I was at a Google seminar this week and the presenter played a very short video. Even though I’d seen it before, the punchline at the end brought a tear to my eye. It showcased what I call “the Missing Element”.
Interestingly, it’s also point no. 18 ” in my “17 Fundamental Copywriting Truths” ebook. If you haven’t grabbed your free copy, you can do that here.
17 Fundamental Truths that Tell the REAL Story About Writing Words that Sell
If you’re like most business owners and marketing professionals you know that there’s power in a strong brand. You probably also know that unless you throw millions into building brand equity, it’s difficult to successfully compete with the iconic names in your industry.
So how do you do it on a limited budget?
One key is to have a brand name that sells. Something that is really memorable like:
As you know, not all customers are created equal from a sales perspective. Most businesses find that 20% of their customer databases are producing 80% of their sales yet that 80% of their time is spent serving the needs of the 80% of the non-sales-producing customers.
In many situations, I recommend that business owners undertake some customer segmentation activities to identify the profile of their ideal customer, cull the 80% who aren’t as profitable and focus on serving the needs of the 20% more effectively. Nine times out of ten even though they’ve dramatically reduced their customer base their sales still increase.
Here are some customer segmentation tips to help you increase your marketing results… (more…)
Perhaps you have heard of the business growth equation (otherwise known as the 5 ways to increase the profitability of your business).
As part of that equation, there are two areas that (I find) most business professionals overlook and, as a result, end up costing themselves big money (no matter whether they’re in the online or offline space).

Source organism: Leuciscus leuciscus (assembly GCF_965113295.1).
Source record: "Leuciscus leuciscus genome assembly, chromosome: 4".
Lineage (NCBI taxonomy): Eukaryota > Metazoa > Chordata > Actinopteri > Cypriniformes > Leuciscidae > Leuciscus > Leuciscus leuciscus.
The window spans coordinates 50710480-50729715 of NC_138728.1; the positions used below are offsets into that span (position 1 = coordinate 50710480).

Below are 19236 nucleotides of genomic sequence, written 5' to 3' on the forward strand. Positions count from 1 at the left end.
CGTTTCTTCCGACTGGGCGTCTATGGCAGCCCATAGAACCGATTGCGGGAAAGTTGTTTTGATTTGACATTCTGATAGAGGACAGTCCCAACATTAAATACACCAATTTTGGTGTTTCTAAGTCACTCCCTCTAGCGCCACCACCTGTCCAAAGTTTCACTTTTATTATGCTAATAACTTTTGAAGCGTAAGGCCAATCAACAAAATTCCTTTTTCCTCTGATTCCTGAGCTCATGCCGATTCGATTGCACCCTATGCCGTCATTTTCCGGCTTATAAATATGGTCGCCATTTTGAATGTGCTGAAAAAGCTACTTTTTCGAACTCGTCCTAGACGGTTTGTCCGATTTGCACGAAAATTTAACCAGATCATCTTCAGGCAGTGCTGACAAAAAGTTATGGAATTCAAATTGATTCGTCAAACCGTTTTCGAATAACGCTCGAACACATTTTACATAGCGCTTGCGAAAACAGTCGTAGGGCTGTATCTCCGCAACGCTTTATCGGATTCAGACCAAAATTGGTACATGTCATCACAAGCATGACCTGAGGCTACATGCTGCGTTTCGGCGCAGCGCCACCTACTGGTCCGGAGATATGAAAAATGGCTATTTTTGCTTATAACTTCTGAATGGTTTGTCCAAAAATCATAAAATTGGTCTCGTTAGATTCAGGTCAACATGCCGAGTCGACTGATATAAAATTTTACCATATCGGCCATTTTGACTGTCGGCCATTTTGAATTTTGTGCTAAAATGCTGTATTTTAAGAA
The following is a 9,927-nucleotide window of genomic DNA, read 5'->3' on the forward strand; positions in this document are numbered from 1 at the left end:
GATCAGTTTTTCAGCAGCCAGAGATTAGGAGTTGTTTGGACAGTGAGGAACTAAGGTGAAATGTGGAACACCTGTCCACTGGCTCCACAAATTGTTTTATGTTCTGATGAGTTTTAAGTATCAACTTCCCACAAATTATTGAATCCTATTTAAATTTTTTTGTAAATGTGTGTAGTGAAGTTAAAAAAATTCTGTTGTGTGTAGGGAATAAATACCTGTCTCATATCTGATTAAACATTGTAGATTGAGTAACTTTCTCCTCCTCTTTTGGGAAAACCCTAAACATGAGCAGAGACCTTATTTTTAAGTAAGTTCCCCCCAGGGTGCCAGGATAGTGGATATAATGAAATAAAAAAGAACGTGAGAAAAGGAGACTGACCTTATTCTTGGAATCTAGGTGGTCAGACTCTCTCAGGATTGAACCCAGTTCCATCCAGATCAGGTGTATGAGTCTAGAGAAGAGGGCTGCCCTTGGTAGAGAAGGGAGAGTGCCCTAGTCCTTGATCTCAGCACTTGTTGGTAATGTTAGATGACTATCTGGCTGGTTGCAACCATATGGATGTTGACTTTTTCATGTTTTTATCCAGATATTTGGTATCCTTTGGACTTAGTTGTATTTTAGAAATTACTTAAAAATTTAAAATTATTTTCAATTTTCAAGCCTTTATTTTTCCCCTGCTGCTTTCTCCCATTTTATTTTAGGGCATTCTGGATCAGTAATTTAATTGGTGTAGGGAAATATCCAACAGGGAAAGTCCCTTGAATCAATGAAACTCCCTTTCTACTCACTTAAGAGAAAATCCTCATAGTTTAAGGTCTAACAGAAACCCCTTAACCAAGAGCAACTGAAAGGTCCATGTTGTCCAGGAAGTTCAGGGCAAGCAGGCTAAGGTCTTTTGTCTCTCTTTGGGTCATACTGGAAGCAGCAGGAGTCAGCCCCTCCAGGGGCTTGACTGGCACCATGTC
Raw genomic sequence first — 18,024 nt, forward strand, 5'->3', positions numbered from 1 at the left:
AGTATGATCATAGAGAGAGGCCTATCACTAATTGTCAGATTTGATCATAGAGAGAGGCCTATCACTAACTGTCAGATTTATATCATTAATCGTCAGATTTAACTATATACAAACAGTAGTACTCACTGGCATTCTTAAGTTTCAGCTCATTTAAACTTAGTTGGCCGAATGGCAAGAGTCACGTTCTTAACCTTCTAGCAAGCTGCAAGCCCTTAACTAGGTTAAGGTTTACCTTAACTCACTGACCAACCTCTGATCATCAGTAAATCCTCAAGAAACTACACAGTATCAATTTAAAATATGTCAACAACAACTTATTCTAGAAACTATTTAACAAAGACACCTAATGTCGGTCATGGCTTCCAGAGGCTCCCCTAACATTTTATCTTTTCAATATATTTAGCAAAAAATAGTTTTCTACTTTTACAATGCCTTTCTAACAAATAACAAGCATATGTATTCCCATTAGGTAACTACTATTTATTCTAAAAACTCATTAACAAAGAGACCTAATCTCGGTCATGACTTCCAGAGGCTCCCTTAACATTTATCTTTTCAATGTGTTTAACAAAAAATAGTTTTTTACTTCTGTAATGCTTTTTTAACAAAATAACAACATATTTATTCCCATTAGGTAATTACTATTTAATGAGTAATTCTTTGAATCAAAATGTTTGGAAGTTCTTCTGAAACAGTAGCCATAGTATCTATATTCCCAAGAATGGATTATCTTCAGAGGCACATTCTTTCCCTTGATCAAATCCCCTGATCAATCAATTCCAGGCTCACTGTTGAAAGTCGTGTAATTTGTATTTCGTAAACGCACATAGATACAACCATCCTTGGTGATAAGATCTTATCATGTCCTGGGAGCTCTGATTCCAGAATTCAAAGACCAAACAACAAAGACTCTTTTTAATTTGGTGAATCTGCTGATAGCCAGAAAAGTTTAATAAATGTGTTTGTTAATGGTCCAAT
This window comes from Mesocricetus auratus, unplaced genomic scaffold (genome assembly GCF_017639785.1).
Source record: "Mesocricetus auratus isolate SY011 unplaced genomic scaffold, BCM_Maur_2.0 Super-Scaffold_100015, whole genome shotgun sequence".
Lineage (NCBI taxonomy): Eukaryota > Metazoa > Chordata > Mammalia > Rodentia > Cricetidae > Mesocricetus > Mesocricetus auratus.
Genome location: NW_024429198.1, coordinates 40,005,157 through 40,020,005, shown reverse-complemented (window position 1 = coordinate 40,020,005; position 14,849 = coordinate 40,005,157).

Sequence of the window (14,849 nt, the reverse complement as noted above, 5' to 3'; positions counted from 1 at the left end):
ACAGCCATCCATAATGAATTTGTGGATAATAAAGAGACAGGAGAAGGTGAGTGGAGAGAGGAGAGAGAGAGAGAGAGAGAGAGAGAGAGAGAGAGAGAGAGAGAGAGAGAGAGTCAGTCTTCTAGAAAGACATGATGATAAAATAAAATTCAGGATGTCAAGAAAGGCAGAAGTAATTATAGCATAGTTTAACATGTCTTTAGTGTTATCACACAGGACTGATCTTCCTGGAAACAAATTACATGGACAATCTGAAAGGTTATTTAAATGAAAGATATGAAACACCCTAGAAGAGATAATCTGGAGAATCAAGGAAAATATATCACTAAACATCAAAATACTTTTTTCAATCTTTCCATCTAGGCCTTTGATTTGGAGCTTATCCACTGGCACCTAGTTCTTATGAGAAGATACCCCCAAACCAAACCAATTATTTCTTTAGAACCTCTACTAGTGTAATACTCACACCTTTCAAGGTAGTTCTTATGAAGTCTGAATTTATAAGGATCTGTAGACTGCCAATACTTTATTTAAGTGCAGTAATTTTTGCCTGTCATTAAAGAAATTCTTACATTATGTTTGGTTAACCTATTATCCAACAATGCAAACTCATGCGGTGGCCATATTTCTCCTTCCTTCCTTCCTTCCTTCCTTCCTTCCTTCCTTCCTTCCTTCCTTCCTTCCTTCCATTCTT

Let’s take a look at what they are. …
A recent study featured in the Harvard Business Review showed that many companies have been fooling themselves into believing that customer engagement is king – that the more we interact with consumers the stronger the relationship they have with them. In a recent study of over 7000 people (conducted by Karen Freeman, Patrick Spenner and Anna Bird), only 23% of consumers actually wanted that.
Interaction wasn’t what they wanted. Instead, the key to having a relationship with a company was when they shared the same higher purpose and values with a company.
Here’s an excerpt from one of the modules of my Freelance Copywriting Course . It talks about the power of using visual involvement devices in your direct mail efforts.
Today, more and more people are getting bombarded by direct mail, and with that, its becoming increasingly important to ensure your direct mail piece has what it takes to get to the top of that pile AND gets read. AND
if your clients are business decision makers it’s often even more difficult to get your letter seen by the right person because, quite often, the secretary or gatekeeper screens all direct mail before it gets passed on. If they don’t deem it worthy, it gets binned.
A fantastic way to double, even quadruple, your responses is to include a visual device in your package. A visual device stimulates your readers’ senses and helps them relate to what you’re saying.